Ah! Some good news for baby boomers as we age. The Brookings Institute looked at the relationship between age and happiness around the world (as measured by a 2011-2013 Gallup World Poll). According to a Washington Post article, the low point in the U.S. for happiness is roughly around the age of forty-seven. From then on it looks like things get better as we age (as long as we are reasonably healthy for our age and we are in a stable partnership). The poll shows that this is true across many countries in the world.
It’s interesting that from about sixty-five to ninety-five the happiness curve increases greatly for most countries. Is this because of retirement? social security? children grown up and out of the house? In a country like China where the curve really jumps after age fifty-five maybe it’s because older people are more revered. In fact, in 2013, China’s National People’s Congress passed a law stating that “family members who live separately from the elderly should visit them often”. The law requires that employers should help make this possible. An interesting idea, but I am not sure how it would go over in this country. Even in China, the law is drawing criticism for too much government interference as well as putting too much pressure on already over-stressed families.
All I know is, it’s great to see that happiness increases as we age. Let’s face it, as they say, growing old is not for wimps. Contending with wrinkles, decreased physicality, aches and pains is not always fun. But as the “sex, drugs and rock and roll generation”, we baby boomers like to have our fun without letting a little thing like “aging” getting in our way. As a favorite author, Anne Lamott, says:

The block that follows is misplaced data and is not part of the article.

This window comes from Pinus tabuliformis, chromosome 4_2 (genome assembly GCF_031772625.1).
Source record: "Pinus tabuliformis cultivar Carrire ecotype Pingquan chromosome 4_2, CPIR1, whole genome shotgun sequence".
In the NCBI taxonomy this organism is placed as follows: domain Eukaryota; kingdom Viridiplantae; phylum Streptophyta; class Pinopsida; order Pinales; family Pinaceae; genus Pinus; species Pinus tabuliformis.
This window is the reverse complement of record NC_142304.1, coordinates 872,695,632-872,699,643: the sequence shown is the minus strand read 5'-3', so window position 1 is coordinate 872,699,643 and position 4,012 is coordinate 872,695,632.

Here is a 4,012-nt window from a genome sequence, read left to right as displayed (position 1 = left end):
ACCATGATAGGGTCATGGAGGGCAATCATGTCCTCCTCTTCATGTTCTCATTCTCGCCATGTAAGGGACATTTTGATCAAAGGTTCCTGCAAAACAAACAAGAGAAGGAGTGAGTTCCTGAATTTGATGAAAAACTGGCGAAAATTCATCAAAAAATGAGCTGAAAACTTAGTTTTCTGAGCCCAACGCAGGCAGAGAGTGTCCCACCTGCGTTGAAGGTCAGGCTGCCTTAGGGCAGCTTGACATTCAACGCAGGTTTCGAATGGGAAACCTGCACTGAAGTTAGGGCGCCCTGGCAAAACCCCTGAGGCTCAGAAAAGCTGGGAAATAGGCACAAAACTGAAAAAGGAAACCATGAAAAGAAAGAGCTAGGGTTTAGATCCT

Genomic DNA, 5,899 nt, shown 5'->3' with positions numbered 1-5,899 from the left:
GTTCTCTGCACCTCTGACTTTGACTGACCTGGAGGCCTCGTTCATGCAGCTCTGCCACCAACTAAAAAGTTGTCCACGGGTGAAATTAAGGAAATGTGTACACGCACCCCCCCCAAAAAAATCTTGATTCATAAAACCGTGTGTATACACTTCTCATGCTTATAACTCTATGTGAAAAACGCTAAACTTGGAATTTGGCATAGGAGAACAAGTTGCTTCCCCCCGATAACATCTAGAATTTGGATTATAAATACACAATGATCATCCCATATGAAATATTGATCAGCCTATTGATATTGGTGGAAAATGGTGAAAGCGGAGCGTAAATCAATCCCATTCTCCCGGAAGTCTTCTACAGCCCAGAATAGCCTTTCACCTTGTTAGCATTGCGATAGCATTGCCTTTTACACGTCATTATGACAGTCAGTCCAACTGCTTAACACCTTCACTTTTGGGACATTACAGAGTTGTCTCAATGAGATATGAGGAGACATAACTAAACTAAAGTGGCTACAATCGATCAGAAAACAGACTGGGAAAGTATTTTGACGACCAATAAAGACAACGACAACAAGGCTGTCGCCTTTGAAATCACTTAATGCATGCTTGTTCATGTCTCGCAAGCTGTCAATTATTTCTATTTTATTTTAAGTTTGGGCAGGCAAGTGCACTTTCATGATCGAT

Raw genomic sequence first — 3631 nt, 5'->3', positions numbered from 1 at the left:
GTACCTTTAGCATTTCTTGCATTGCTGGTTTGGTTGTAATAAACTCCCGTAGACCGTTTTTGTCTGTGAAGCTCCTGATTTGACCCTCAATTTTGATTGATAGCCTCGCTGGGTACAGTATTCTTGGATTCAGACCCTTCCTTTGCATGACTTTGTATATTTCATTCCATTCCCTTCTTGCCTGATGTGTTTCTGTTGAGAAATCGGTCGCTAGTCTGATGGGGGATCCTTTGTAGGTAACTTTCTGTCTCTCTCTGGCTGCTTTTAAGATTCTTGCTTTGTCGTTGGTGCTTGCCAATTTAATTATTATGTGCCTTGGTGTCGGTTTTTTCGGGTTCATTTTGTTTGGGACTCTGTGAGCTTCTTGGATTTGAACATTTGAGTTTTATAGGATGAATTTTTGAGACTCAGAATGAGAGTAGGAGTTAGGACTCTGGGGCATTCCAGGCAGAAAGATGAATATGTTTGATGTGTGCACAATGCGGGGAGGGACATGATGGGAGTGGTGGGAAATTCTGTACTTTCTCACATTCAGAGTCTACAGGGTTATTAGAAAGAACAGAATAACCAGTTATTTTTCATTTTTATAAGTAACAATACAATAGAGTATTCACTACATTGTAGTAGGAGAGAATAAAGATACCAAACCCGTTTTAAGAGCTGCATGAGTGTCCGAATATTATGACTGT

“Oh my God, what if you wake up some day, and you’re 65, or 75, and you never got your memoir or novel written; or you didn’t go swimming in warm pools and oceans all those years because your thighs were jiggly and you had a nice big comfortable tummy; or you were just so strung out on perfectionism and people-pleasing that you forgot to have a big juicy creative life, of imagination and radical silliness and staring off into space like when you were a kid? It’s going to break your heart. Don’t let this happen.”
Or, maybe, Parrell has it exactly right: